Nonetheless, the Diamondbacks are to be congratulated for trying to erase the last two syllables from last year's hopelessness. After much fanfare they won just eight of their first 39 games, which ultimately prompted club officials to scrap their original five-year plan and go after Johnson. "We could see we weren't going to have the kind of honeymoon we thought we'd have," says Jerry Colangelo, owner of the Phoenix Suns as well as the Diamondbacks. "My 32 years of experience in pro sports have taught me that if you see something, you'd better adjust. Hopefully we can compete, and compete now."

In 1988 Colangelo rebuilt the Suns by trading for Kevin Johnson in midseason, and drafting Dan Majerle and signing free agent Tom Chambers in the off-season, thereby transforming woeful 28-win Phoenix into a 55-27 playoff team. To make Arizona competitive now, Colangelo tapped the same boldness that he showed in the NBA, though his tactics were somewhat different. "It's easier in basketball, because if you can find two or three right guys, you can turn things around quickly," he says. "There was a lot of speculation about Bernie Williams coming here, but we knew how long it would take us if we tried to improve position by position. If there's one spot in baseball you can upgrade to make a difference in your team, it's pitching."

Arizona has rebuilt itself around the 6'10", 35-year-old Johnson in the hope that he'll continue to follow the path of Roger Clemens, who was rejuvenated two years ago after leaving the Red Sox. Johnson was 9-10 with a 4.33 ERA for the Mariners before his midseason trade to the Astros, for whom he was 10-1 with a 1.28 ERA. The Diamondbacks believe they signed the latter-day Johnson. "Look at my last four years in Seattle," says the Big Unit. When his contract wasn't an issue, he won the Cy Young Award in 1995 and finished second in the voting for it in '97. "Then last year was a rough year," he says. "They say, 'Go out and keep doing your thing.' Sure, I tried to do that, but you want to know where you're going to be. I was physically fit, but mentally I lacked focus a little bit until I left Seattle."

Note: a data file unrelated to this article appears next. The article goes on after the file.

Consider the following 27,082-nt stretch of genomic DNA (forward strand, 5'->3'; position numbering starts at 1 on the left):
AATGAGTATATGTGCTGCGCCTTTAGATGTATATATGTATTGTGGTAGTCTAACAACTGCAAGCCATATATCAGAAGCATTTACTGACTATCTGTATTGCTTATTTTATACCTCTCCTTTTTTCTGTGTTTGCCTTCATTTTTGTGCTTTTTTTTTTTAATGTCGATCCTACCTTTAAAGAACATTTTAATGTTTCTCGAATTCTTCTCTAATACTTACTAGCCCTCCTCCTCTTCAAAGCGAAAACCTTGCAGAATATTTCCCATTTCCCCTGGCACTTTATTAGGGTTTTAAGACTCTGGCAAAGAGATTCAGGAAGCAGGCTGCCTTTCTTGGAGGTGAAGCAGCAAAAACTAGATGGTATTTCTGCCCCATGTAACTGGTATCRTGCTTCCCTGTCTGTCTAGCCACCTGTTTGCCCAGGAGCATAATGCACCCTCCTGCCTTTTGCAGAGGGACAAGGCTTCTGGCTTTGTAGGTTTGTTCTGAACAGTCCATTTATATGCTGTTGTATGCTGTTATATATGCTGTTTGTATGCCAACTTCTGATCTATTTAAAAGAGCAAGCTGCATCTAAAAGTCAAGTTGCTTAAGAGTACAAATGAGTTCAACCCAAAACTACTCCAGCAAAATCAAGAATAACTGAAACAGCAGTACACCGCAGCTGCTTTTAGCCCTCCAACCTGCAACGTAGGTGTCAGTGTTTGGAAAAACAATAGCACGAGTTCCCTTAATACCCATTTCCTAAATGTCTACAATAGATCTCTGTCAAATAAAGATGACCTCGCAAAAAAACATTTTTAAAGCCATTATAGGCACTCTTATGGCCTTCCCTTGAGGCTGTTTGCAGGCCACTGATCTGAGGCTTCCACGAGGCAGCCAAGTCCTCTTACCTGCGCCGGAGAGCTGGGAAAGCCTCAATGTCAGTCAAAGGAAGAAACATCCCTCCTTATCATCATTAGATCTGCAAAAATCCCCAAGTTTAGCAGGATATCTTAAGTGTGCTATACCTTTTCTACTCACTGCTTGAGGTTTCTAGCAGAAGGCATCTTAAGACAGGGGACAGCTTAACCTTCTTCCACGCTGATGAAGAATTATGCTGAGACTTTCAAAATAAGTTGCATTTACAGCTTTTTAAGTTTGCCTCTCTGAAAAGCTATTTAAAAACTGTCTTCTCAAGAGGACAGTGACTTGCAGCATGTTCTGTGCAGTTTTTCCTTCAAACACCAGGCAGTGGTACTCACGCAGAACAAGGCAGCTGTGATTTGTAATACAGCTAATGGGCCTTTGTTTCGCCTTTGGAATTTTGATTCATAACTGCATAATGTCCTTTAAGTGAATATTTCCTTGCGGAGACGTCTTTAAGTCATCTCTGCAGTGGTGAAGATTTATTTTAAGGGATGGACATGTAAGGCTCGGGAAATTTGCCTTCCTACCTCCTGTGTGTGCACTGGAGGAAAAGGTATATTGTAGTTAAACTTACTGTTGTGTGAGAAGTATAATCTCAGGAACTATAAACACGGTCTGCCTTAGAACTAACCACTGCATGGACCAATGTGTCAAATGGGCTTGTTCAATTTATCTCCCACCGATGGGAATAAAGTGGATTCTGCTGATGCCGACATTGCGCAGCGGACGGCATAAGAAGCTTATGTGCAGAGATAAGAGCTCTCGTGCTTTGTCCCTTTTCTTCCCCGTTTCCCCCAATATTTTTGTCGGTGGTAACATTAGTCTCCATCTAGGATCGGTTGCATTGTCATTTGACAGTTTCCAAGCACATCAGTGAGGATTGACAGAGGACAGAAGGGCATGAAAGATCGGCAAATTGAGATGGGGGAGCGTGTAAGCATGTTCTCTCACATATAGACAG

• Diamondbacks
  •  
    Thanks to the backloading of Johnson's, Stottlemyre's and Finley's contracts, the Arizona payroll will be around $45 million, giving the Diamondbacks a chance to break even. Their top pitching prospects -- Nick Bierbrodt, John Patterson and Brad Penny -- will be able to spend the year in the minors, and Arizona has three of the top 71 picks in this year's draft. Over the long haul the Diamondbacks should continue to attract free agents to Phoenix, a preferred year-round base for millionaire athletes.

    But this isn't a team for the long haul. It was put together with used parts to win now. Olson has already noticed the improvement. "Last year every opportunity was meaningful, because we were battling for every win we could get," he says. "This year the downside of me screwing up is going to be different, especially if we're in a pennant race. It's just going to be nice going out to the bullpen knowing we have a really good shot at winning. That alone keeps everybody's head in it."

    Issue date: March 29, 1999